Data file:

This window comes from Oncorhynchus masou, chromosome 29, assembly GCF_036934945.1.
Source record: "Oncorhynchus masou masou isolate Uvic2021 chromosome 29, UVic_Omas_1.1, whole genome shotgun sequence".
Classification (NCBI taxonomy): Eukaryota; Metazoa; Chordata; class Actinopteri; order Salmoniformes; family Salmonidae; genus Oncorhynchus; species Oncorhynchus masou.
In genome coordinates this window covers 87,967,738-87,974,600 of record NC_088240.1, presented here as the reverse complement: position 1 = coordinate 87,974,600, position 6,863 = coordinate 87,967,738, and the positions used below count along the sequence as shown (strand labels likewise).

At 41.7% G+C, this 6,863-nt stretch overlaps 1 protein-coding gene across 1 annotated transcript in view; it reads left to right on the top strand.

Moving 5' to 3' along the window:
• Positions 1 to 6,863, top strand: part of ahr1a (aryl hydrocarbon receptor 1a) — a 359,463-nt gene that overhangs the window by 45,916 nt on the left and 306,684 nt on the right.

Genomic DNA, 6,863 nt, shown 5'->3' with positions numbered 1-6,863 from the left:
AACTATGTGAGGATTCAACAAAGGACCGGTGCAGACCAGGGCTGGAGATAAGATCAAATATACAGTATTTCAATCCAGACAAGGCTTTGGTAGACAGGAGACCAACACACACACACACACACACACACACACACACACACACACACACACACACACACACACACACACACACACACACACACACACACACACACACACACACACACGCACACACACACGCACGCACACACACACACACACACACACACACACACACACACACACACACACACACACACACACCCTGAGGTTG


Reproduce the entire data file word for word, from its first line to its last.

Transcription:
This window comes from Oncorhynchus masou, chromosome 29, assembly GCF_036934945.1.
Source record: "Oncorhynchus masou masou isolate Uvic2021 chromosome 29, UVic_Omas_1.1, whole genome shotgun sequence".
Classification (NCBI taxonomy): Eukaryota; Metazoa; Chordata; class Actinopteri; order Salmoniformes; family Salmonidae; genus Oncorhynchus; species Oncorhynchus masou.
In genome coordinates this window covers 87,967,738-87,974,600 of record NC_088240.1, presented here as the reverse complement: position 1 = coordinate 87,974,600, position 6,863 = coordinate 87,967,738, and the positions used below count along the sequence as shown (strand labels likewise).

At 41.7% G+C, this 6,863-nt stretch overlaps 1 protein-coding gene across 1 annotated transcript in view; it reads left to right on the top strand.

Moving 5' to 3' along the window:
• Positions 1 to 6,863, top strand: part of ahr1a (aryl hydrocarbon receptor 1a) — a 359,463-nt gene that overhangs the window by 45,916 nt on the left and 306,684 nt on the right.

Genomic DNA, 6,863 nt, shown 5'->3' with positions numbered 1-6,863 from the left:
AACTATGTGAGGATTCAACAAAGGACCGGTGCAGACCAGGGCTGGAGATAAGATCAAATATACAGTATTTCAATCCAGACAAGGCTTTGGTAGACAGGAGACCAACACACACACACACACACACACACACACACACACACACACACACACACACACACACACACACACACACACACACACACACACACACACACACACACACACACGCACACACACACGCACGCACACACACACACACACACACACACACACACACACACACACACACACACACACACACACCCTGAGGTTG